This is not something that has any actual applications, but it surprised me today and I would like to understand why it works.

So this is actually valid code:

var test: ((Bool) -> ())?

test = .init({a in print(a)})

This however is not

test = ((Bool) -> ()).init({a in print(a)})

Reason being "Type '(Bool) -> ()' has no member 'init'"

Why does example one work? What does the init call actually belong to?


test is a optional closure, and

test = .init({a in print(a)})

calls the init method of Optional, not of the closure type. It is an “implicit member expression” because the type is inferred from the left-hand side. This also becomes apparent if you Option-click on the .init call in the Xcode source editor:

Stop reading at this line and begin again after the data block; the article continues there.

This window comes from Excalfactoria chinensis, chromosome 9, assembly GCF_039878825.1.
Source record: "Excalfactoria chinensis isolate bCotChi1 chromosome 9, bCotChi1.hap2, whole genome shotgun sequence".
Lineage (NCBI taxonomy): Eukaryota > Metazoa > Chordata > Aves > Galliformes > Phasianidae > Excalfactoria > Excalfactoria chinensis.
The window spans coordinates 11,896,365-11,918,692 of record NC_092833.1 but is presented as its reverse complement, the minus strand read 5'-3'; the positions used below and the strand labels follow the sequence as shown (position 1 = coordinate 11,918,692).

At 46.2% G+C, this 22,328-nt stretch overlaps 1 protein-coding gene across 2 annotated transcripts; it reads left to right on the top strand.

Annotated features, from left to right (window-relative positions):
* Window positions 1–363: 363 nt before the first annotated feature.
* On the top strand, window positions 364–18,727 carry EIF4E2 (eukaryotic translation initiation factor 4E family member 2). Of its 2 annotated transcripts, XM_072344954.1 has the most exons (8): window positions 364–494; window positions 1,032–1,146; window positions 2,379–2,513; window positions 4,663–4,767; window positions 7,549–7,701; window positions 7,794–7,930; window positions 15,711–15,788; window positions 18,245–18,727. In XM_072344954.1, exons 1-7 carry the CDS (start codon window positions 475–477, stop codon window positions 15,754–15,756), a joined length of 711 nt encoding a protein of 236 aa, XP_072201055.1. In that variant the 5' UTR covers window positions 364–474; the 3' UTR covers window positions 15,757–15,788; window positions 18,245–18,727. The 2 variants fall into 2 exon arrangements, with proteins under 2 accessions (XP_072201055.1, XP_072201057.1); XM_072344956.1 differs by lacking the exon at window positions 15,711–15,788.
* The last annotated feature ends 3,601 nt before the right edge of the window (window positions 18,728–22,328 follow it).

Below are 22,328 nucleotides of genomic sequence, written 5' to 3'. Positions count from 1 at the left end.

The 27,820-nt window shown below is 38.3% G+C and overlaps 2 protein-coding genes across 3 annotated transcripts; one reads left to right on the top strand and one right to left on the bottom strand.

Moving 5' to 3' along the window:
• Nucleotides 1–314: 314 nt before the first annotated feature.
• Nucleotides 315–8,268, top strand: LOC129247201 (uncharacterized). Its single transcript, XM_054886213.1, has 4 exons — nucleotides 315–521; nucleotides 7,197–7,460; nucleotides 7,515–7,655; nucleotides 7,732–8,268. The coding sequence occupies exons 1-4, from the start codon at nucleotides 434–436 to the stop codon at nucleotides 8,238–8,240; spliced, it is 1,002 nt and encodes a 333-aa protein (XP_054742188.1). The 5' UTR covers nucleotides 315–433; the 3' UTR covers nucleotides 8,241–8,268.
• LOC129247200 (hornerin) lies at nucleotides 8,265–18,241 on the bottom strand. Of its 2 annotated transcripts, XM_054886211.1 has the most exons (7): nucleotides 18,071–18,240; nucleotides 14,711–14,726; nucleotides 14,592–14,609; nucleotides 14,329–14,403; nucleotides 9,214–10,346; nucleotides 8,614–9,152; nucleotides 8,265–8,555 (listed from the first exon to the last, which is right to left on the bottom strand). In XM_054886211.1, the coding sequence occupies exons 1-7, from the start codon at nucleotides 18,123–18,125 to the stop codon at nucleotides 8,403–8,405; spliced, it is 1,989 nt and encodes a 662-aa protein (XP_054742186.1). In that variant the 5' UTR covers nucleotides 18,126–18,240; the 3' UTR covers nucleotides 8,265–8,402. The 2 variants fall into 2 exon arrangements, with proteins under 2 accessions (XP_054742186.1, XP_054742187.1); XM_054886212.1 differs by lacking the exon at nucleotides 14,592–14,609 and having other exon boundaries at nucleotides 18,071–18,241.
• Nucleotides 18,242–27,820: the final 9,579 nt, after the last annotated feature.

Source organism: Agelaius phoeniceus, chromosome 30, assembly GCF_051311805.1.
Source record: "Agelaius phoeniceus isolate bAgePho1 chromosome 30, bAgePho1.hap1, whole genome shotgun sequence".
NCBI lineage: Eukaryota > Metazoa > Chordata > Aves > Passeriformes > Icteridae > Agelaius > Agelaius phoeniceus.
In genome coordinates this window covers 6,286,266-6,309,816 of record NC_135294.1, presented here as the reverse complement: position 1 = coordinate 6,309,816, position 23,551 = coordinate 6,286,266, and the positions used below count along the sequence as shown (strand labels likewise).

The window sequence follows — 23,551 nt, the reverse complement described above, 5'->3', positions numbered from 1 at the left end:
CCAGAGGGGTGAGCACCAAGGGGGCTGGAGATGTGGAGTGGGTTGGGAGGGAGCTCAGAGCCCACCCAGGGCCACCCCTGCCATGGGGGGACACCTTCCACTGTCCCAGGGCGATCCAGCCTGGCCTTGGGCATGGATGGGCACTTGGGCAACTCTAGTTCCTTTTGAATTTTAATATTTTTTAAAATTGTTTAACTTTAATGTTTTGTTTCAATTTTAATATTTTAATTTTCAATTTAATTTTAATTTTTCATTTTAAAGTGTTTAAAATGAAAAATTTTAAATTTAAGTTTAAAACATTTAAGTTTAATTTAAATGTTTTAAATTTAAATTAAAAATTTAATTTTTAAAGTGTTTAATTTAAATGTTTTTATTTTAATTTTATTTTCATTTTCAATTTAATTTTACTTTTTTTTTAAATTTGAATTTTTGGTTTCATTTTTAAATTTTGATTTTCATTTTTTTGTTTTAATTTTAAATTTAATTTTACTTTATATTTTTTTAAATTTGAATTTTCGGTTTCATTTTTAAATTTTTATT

enter image description here

It is equivalent to both of

test = Optional.init({a in print(a)})
test = Optional({a in print(a)})

or just

test = {a in print(a)}

because the compiler automatically wraps an expression of type T into an Optional<T> if necessary.

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  • That totally makes sense, it is sometimes easy to forget that optional is an actual type, with all the syntactic sugar... thanks – fleshgolem Jul 4 '19 at 7:31

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